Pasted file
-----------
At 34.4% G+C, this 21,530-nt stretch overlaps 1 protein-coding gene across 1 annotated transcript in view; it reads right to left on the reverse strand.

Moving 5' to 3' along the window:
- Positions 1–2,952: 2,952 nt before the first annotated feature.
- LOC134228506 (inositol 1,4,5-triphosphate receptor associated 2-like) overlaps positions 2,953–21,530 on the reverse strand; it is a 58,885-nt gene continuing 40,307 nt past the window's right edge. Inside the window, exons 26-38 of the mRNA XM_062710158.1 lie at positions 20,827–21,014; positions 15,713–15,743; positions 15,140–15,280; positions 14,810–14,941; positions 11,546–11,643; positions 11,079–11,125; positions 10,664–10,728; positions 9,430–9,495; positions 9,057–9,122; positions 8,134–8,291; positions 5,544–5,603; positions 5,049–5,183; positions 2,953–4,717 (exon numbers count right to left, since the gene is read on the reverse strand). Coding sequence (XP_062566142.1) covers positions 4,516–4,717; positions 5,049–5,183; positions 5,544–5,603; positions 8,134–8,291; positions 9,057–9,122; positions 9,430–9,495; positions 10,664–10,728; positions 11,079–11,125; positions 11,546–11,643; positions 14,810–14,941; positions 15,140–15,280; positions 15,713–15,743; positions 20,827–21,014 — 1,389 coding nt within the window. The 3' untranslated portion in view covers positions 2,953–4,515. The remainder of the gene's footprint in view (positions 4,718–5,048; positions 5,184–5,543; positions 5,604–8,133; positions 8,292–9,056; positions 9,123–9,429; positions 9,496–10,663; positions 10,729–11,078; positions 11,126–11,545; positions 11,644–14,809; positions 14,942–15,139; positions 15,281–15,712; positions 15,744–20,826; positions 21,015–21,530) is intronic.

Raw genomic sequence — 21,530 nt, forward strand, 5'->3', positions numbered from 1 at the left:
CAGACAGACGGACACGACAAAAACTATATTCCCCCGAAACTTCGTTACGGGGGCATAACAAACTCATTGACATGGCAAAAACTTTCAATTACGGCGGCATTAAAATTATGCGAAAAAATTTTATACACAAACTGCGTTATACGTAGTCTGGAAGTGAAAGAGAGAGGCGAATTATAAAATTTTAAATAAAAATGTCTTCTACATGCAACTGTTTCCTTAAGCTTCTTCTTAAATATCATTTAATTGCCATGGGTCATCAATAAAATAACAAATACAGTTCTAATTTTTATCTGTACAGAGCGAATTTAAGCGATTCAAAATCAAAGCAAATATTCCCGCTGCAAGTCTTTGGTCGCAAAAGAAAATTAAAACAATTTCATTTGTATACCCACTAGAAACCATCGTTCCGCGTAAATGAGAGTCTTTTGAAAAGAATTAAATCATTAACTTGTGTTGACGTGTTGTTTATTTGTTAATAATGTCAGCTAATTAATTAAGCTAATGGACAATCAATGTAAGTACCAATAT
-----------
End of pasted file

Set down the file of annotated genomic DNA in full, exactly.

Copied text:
At 34.4% G+C, this 21,530-nt stretch overlaps 1 protein-coding gene across 1 annotated transcript in view; it reads right to left on the reverse strand.

Moving 5' to 3' along the window:
- Positions 1–2,952: 2,952 nt before the first annotated feature.
- LOC134228506 (inositol 1,4,5-triphosphate receptor associated 2-like) overlaps positions 2,953–21,530 on the reverse strand; it is a 58,885-nt gene continuing 40,307 nt past the window's right edge. Inside the window, exons 26-38 of the mRNA XM_062710158.1 lie at positions 20,827–21,014; positions 15,713–15,743; positions 15,140–15,280; positions 14,810–14,941; positions 11,546–11,643; positions 11,079–11,125; positions 10,664–10,728; positions 9,430–9,495; positions 9,057–9,122; positions 8,134–8,291; positions 5,544–5,603; positions 5,049–5,183; positions 2,953–4,717 (exon numbers count right to left, since the gene is read on the reverse strand). Coding sequence (XP_062566142.1) covers positions 4,516–4,717; positions 5,049–5,183; positions 5,544–5,603; positions 8,134–8,291; positions 9,057–9,122; positions 9,430–9,495; positions 10,664–10,728; positions 11,079–11,125; positions 11,546–11,643; positions 14,810–14,941; positions 15,140–15,280; positions 15,713–15,743; positions 20,827–21,014 — 1,389 coding nt within the window. The 3' untranslated portion in view covers positions 2,953–4,515. The remainder of the gene's footprint in view (positions 4,718–5,048; positions 5,184–5,543; positions 5,604–8,133; positions 8,292–9,056; positions 9,123–9,429; positions 9,496–10,663; positions 10,729–11,078; positions 11,126–11,545; positions 11,644–14,809; positions 14,942–15,139; positions 15,281–15,712; positions 15,744–20,826; positions 21,015–21,530) is intronic.

Raw genomic sequence — 21,530 nt, forward strand, 5'->3', positions numbered from 1 at the left:
CAGACAGACGGACACGACAAAAACTATATTCCCCCGAAACTTCGTTACGGGGGCATAACAAACTCATTGACATGGCAAAAACTTTCAATTACGGCGGCATTAAAATTATGCGAAAAAATTTTATACACAAACTGCGTTATACGTAGTCTGGAAGTGAAAGAGAGAGGCGAATTATAAAATTTTAAATAAAAATGTCTTCTACATGCAACTGTTTCCTTAAGCTTCTTCTTAAATATCATTTAATTGCCATGGGTCATCAATAAAATAACAAATACAGTTCTAATTTTTATCTGTACAGAGCGAATTTAAGCGATTCAAAATCAAAGCAAATATTCCCGCTGCAAGTCTTTGGTCGCAAAAGAAAATTAAAACAATTTCATTTGTATACCCACTAGAAACCATCGTTCCGCGTAAATGAGAGTCTTTTGAAAAGAATTAAATCATTAACTTGTGTTGACGTGTTGTTTATTTGTTAATAATGTCAGCTAATTAATTAAGCTAATGGACAATCAATGTAAGTACCAATAT